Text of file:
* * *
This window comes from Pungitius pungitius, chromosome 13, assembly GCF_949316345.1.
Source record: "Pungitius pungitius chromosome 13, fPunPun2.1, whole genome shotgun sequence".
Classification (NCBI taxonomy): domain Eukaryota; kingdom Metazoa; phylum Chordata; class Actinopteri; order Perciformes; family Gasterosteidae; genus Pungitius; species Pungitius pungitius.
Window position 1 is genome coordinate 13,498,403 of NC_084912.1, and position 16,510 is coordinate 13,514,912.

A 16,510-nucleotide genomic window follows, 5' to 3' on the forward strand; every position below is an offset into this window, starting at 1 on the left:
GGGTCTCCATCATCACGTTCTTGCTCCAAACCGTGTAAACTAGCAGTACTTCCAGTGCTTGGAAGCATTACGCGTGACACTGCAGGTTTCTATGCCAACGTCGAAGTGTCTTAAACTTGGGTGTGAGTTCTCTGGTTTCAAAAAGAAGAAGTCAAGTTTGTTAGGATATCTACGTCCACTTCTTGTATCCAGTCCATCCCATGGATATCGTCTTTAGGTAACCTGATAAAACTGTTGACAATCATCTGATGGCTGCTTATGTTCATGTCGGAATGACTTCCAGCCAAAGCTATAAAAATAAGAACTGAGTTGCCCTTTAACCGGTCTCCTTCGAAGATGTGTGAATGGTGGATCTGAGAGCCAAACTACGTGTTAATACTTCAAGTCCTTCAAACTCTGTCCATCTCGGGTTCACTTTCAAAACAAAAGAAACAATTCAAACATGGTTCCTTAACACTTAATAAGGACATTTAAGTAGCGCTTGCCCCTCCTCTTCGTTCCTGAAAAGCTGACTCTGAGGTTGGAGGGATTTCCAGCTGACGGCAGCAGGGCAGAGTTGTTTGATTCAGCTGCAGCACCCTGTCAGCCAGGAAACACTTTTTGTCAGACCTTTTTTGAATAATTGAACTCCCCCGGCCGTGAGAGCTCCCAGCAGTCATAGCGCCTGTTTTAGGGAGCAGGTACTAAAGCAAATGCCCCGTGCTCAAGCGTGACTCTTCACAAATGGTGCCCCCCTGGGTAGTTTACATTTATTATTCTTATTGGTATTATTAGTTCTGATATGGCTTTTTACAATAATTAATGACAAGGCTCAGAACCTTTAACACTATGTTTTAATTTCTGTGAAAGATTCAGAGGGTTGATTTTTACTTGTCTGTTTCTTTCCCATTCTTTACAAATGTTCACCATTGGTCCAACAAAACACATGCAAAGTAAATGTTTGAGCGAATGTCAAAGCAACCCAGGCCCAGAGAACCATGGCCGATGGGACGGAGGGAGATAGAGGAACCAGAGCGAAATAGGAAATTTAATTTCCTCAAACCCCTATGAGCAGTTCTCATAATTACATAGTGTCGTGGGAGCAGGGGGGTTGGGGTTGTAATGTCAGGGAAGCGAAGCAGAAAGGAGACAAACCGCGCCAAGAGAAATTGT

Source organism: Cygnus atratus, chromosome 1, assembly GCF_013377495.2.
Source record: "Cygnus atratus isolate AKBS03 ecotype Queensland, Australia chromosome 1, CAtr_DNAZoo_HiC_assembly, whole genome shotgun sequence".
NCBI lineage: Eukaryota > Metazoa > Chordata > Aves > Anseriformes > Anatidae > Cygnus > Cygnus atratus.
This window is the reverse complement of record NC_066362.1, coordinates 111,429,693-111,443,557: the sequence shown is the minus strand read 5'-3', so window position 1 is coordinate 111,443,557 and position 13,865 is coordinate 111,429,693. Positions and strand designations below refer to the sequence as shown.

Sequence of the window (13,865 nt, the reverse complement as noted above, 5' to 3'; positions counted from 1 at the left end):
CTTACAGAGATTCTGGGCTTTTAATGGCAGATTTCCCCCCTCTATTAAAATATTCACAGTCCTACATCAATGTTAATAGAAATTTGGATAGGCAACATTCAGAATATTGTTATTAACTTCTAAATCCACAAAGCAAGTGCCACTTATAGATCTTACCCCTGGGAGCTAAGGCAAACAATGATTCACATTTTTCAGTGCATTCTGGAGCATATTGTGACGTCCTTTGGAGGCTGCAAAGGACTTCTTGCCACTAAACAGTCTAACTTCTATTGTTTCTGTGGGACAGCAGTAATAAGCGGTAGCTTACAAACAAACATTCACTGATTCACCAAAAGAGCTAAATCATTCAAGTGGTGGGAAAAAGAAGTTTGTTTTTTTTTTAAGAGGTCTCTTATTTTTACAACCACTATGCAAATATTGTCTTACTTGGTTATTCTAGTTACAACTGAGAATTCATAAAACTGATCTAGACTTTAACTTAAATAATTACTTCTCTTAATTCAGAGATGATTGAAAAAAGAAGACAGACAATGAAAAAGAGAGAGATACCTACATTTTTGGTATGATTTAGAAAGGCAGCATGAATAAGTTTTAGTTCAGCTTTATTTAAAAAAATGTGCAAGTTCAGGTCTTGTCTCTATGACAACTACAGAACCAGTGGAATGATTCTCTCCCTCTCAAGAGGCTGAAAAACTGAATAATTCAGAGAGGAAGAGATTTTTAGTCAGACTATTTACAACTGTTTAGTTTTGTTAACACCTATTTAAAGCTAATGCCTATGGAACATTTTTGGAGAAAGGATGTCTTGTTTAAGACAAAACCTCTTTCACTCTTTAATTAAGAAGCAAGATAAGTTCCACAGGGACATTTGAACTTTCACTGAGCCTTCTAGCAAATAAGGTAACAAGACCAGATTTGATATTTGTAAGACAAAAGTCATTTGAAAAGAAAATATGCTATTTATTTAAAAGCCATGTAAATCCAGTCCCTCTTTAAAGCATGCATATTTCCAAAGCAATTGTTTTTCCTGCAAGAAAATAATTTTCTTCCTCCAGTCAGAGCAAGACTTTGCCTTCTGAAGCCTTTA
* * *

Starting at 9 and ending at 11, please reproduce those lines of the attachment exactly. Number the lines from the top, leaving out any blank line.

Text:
NCBI lineage: Eukaryota > Metazoa > Chordata > Aves > Anseriformes > Anatidae > Cygnus > Cygnus atratus.
This window is the reverse complement of record NC_066362.1, coordinates 111,429,693-111,443,557: the sequence shown is the minus strand read 5'-3', so window position 1 is coordinate 111,443,557 and position 13,865 is coordinate 111,429,693. Positions and strand designations below refer to the sequence as shown.

Sequence of the window (13,865 nt, the reverse complement as noted above, 5' to 3'; positions counted from 1 at the left end):